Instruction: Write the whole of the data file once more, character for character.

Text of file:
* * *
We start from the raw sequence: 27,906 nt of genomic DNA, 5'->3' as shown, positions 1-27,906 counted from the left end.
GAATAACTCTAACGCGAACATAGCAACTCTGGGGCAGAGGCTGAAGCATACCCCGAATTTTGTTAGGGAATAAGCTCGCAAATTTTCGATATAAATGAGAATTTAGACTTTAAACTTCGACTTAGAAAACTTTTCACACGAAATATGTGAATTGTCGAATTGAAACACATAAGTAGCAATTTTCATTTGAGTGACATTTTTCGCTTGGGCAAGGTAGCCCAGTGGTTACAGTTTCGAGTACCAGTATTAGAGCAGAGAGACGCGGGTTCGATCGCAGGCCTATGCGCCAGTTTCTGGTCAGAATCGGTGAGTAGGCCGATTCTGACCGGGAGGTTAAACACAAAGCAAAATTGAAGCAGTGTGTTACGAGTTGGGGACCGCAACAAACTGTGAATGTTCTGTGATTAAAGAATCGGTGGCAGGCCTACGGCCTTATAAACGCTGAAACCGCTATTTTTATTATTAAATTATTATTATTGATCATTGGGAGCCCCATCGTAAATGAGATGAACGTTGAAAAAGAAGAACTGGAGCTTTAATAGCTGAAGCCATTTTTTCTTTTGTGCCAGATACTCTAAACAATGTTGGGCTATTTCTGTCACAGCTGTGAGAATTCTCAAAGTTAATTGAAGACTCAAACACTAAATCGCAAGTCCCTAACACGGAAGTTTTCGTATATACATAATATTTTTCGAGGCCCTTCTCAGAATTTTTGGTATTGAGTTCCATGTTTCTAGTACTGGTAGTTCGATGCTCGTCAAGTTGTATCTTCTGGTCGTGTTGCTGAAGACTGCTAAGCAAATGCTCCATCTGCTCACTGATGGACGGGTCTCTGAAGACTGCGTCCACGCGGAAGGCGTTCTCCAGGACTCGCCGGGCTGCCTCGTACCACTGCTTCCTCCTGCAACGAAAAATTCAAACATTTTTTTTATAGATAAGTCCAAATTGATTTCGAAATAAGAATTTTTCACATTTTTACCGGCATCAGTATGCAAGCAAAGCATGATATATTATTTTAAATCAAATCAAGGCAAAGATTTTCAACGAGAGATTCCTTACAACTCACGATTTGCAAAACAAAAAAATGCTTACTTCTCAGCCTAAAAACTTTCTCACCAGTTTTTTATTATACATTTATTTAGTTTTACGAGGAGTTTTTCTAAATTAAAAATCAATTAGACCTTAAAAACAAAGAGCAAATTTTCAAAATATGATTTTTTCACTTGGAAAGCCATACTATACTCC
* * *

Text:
We start from the raw sequence: 27,906 nt of genomic DNA, 5'->3' as shown, positions 1-27,906 counted from the left end.
GAATAACTCTAACGCGAACATAGCAACTCTGGGGCAGAGGCTGAAGCATACCCCGAATTTTGTTAGGGAATAAGCTCGCAAATTTTCGATATAAATGAGAATTTAGACTTTAAACTTCGACTTAGAAAACTTTTCACACGAAATATGTGAATTGTCGAATTGAAACACATAAGTAGCAATTTTCATTTGAGTGACATTTTTCGCTTGGGCAAGGTAGCCCAGTGGTTACAGTTTCGAGTACCAGTATTAGAGCAGAGAGACGCGGGTTCGATCGCAGGCCTATGCGCCAGTTTCTGGTCAGAATCGGTGAGTAGGCCGATTCTGACCGGGAGGTTAAACACAAAGCAAAATTGAAGCAGTGTGTTACGAGTTGGGGACCGCAACAAACTGTGAATGTTCTGTGATTAAAGAATCGGTGGCAGGCCTACGGCCTTATAAACGCTGAAACCGCTATTTTTATTATTAAATTATTATTATTGATCATTGGGAGCCCCATCGTAAATGAGATGAACGTTGAAAAAGAAGAACTGGAGCTTTAATAGCTGAAGCCATTTTTTCTTTTGTGCCAGATACTCTAAACAATGTTGGGCTATTTCTGTCACAGCTGTGAGAATTCTCAAAGTTAATTGAAGACTCAAACACTAAATCGCAAGTCCCTAACACGGAAGTTTTCGTATATACATAATATTTTTCGAGGCCCTTCTCAGAATTTTTGGTATTGAGTTCCATGTTTCTAGTACTGGTAGTTCGATGCTCGTCAAGTTGTATCTTCTGGTCGTGTTGCTGAAGACTGCTAAGCAAATGCTCCATCTGCTCACTGATGGACGGGTCTCTGAAGACTGCGTCCACGCGGAAGGCGTTCTCCAGGACTCGCCGGGCTGCCTCGTACCACTGCTTCCTCCTGCAACGAAAAATTCAAACATTTTTTTTATAGATAAGTCCAAATTGATTTCGAAATAAGAATTTTTCACATTTTTACCGGCATCAGTATGCAAGCAAAGCATGATATATTATTTTAAATCAAATCAAGGCAAAGATTTTCAACGAGAGATTCCTTACAACTCACGATTTGCAAAACAAAAAAATGCTTACTTCTCAGCCTAAAAACTTTCTCACCAGTTTTTTATTATACATTTATTTAGTTTTACGAGGAGTTTTTCTAAATTAAAAATCAATTAGACCTTAAAAACAAAGAGCAAATTTTCAAAATATGATTTTTTCACTTGGAAAGCCATACTATACTCC